CHICAGO — Virgil Abloh, a Chicago designer who built his love for streetwear, engineering and architecture into a global brand, and became one of the only African-Americans to lead a luxury French fashion house, died Sunday. He was 41.
LVMH, the parent company of Louis Vuitton and Off-White — brands Abloh led or founded — announced his death Sunday afternoon, saying in a statement the designer had been privately battling cancer over the past several years.
“We are all shocked after this terrible news. Virgil was not only a genius designer, a visionary, he was also a man with a beautiful soul and great wisdom,” said Bernard Arnault, chief executive officer of LVMH. “The LVMH family joins me in this moment of great sorrow, and we are all thinking of his loved ones after the passing of their husband, their father, their brother or their friend.”
Born in Rockford to Ghanian immigrant parents, Abloh received a bachelor’s degree in civil engineering from University at Wisconsin-Madison then a master’s in architecture from Illinois Institute of Technology.
Abloh closely collaborated with Kanye West. The pair met at a Chicago print shop and interned in the same class at Italian fashion house Fendi in 2009. The following year, Abloh became creative director at West’s creative agency, Donda, according to Vogue.
Abloh’s artistic partnerships with West led him to launch Off-White, a streetwear brand based in Milan known for deconstructing fashion by labeling it. He founded Off-White in 2012 and incorporated women’s fashion in 2014, showing both his men’s and women’s collection at Paris Fashion Week.
The Off-White brand continued to grow for the next few years, launching stores in Japan and New York, and a furniture collection in Milan. Abloh’s other partnerships included Nike, in which he recreated 10 iconic sneaker designs; and IKEA, where he created another furniture line.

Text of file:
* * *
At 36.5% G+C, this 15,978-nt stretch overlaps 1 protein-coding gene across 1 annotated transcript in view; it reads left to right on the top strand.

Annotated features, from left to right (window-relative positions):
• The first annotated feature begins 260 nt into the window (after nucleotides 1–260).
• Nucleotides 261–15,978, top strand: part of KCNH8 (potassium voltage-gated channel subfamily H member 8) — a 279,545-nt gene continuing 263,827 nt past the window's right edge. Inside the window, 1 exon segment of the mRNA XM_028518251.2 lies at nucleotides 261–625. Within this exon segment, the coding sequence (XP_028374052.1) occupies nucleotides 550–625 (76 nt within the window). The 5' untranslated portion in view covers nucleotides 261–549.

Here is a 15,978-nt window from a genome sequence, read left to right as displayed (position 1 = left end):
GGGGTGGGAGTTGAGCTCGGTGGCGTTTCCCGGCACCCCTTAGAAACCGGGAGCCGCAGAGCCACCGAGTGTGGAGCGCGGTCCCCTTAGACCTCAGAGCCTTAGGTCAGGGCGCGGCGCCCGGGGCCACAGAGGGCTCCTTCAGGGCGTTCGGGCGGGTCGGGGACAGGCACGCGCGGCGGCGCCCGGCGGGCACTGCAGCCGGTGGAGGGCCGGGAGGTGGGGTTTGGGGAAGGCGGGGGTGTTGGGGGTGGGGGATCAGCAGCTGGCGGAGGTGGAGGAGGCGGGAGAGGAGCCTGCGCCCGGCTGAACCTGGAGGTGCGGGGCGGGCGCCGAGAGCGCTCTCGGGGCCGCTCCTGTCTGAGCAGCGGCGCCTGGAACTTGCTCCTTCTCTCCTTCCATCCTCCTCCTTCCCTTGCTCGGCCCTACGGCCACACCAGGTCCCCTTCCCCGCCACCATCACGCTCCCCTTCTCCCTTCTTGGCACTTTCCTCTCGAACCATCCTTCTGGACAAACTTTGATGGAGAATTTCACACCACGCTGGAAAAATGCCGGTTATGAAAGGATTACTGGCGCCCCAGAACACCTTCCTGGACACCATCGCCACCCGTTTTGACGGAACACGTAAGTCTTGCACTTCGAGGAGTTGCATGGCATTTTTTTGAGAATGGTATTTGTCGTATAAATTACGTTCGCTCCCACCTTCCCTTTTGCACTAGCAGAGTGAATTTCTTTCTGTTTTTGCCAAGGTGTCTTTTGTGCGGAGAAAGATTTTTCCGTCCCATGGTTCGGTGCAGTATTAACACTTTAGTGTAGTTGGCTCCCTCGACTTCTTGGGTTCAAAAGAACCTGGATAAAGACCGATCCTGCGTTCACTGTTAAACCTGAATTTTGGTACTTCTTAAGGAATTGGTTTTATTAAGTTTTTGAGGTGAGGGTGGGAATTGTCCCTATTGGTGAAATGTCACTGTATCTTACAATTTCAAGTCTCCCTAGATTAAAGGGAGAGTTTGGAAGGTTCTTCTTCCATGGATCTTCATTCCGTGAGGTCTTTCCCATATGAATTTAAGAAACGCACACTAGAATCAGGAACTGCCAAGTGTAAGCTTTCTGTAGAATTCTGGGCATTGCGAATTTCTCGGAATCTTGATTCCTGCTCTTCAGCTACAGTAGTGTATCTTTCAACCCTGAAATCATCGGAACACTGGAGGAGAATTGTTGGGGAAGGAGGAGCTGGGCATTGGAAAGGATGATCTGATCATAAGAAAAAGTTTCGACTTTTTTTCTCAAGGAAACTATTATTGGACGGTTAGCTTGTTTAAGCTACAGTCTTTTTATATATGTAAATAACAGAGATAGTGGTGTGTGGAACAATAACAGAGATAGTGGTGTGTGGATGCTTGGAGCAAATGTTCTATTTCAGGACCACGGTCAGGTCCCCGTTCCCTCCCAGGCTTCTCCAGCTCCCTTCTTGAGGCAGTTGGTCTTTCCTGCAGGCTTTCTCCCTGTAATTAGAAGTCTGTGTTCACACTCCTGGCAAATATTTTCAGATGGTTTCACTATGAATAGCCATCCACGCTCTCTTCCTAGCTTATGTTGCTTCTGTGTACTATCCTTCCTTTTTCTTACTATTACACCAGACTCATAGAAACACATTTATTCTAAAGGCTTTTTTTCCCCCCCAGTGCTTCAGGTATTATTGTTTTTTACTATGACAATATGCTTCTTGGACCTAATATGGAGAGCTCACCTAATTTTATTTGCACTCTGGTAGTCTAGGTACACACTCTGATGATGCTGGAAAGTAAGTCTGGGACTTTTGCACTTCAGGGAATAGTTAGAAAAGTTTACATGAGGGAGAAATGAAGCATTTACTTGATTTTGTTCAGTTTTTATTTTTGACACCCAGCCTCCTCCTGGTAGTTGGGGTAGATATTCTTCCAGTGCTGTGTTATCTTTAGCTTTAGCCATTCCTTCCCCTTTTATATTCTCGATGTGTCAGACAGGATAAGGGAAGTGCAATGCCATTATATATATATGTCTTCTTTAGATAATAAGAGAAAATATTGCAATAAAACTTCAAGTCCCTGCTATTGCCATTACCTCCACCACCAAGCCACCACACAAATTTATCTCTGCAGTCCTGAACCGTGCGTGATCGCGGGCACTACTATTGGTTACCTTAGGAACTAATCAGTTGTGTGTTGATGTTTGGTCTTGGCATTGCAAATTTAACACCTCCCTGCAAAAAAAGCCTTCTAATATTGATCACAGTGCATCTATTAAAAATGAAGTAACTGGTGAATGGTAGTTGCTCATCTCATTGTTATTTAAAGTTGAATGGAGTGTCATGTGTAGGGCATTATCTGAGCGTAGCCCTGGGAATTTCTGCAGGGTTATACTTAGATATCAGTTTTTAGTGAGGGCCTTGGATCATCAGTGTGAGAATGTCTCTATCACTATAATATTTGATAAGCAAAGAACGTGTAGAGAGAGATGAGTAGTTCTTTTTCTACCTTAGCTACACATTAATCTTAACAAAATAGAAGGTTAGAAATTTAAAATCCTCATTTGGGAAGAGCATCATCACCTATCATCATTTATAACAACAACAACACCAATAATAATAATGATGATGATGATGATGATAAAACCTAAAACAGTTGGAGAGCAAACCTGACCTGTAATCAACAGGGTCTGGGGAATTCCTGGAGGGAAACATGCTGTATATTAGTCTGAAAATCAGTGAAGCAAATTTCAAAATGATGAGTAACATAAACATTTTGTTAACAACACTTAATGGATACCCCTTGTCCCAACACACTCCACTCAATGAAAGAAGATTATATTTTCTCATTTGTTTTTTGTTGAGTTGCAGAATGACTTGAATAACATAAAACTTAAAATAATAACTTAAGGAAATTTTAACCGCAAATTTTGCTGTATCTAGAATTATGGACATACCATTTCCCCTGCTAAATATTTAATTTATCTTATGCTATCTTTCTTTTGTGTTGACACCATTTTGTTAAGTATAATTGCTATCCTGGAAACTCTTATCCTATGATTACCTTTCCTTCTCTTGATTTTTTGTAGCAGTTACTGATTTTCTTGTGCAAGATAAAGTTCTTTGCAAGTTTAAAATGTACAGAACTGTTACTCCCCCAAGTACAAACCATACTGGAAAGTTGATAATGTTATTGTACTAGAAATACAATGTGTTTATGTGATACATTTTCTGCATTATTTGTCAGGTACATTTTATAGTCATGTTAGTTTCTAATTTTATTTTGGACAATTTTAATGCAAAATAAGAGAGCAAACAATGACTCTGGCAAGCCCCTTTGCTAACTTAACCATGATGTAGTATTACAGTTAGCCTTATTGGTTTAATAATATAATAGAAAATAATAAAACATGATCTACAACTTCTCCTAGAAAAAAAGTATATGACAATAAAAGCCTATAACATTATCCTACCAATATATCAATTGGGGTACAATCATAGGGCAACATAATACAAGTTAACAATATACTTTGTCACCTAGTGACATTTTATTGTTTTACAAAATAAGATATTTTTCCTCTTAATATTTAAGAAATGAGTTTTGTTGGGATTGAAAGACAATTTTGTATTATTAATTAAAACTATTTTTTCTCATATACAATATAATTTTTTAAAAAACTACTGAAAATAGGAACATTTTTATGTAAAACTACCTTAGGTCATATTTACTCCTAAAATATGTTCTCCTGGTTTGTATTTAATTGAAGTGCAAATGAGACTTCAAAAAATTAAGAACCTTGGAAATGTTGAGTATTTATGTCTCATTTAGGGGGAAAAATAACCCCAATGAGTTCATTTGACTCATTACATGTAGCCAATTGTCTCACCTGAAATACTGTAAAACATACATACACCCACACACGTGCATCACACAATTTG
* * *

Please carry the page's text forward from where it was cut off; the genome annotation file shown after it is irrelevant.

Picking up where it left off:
His multifaceted work formed the basis of a 2019 exhibit at Chicago’s Museum of Contemporary Art.
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Abloh joined Louis Vuitton in 2018 to lead its men’s wear collection, making him only the third African-American designer to serve as artistic director at a luxury French fashion house. His arrival at Louis Vuitton marked a watershed merging of high fashion and streetwear.
Leading Louis Vuitton also was a full circle moment in his career. He told Naomi Campbell shortly after he was appointed that some of he and West’s first sparks of design inspiration came from visiting the Louis Vuitton store on Michigan Avenue.
Among the many celebrities he designed for included Rihanna and Kim Kardashian, who sported his looks before he debuted his first men’s line at Louis Vuitton; BTS, whom Abloh recruited as Louis Vuitton brand ambassadors and who modeled his spin-off collection; Serena Williams, who wore his looks on court; Hailey Bieber, who credited the designer for casting her in shows and shoots, and wore a wedding gown designed by Abloh; and Gigi and Bella Hadid, who have walked in his shows.
Musicians and celebrities including Drake, Pharrell Williams, Lenny Kravitz, Victoria Beckham and Kourtney Kardashian posted tributes on social media.
Abloh stayed at the cutting edge of fashion even while undergoing treatments beginning in 2019 for cardiac angiosarcoma, an aggressive form of cancer, according to an Instagram post on his page.
“Virgil was driven by his dedication to his craft and to his mission to open doors for others and create pathways for greater equality in art and design,” the message said. “He often said, ‘Everything I do is for the 17-year-old version of myself,’ believing deeply in the power of art to inspire future generations.”
Abloh long kept a home in Lincoln Park, despite his fashion empire taking him to runways around the world.
He remained active in creative circles throughout Chicago, helping to guide young people. He designed the NikeLab Chicago Re-Creation Center c/o Virgil Abloh in 2019, which partially served as the home for a mentorship program for 10 Chicago-area young adults for an eight-week experience with Abloh and mentors he selected. Late last year, he helped bring a skateboarding program to West Side kids.
He is survived by his wife, two children, parents and sister.
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